Goal will be hard to reach

Published 12:00 am Saturday, March 22, 2003

Closing the rest stops? That state budget-balancing idea, announced last week, is the latest in a series of showy cuts that may make it look like Minnesota bureaucrats are trying hard to save money but which is at best superficial. Getting Minnesota’s budget balanced is a tough job, only made tougher by that approach.

Governments, as they approach budget-cutting, have traditionally tried to make cuts as directly painful to taxpayers as possible. Unlike private business, government has nothing to lose by doing so and everything to gain. After all, the thinking goes, if these cuts are painful enough maybe the taxpayers will snap to their senses and buy into a tax increase.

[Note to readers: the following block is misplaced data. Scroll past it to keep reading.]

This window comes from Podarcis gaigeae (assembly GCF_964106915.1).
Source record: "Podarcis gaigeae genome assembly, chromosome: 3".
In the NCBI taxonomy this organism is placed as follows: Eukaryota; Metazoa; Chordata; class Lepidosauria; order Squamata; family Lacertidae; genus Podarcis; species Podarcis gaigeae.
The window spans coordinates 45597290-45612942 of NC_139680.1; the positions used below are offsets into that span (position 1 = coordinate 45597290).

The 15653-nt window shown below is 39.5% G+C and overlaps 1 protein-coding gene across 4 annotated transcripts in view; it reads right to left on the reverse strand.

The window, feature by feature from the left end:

That is a cynical thought process but one that is undoubtedly in the minds of many state department managers.

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It is a direct contrast to the way private businesses go about the job of balancing budgets. Because they have to be responsive to their customers, private businesses cut first and hardest in areas that have the least visible impact. They search hard for back-shop efficiencies and they usually find plenty of them. But government managers -- other than those few who are elected officials -- need not be particularly responsive to those they are supposed to serve. Taxpayers cannot vote with their wallets like customers do, unless they want to go to jail.

Gov. Tim Pawlenty is faced with a tremendous challenge in balancing Minnesota’s budget. But his effort to do so without raising taxes is only hindered by decisions like last week’s that will close rest stops. Unless state government makes service its priority, and plans its cuts with that priority in mind, there is little chance that Pawlenty will achieve his goal.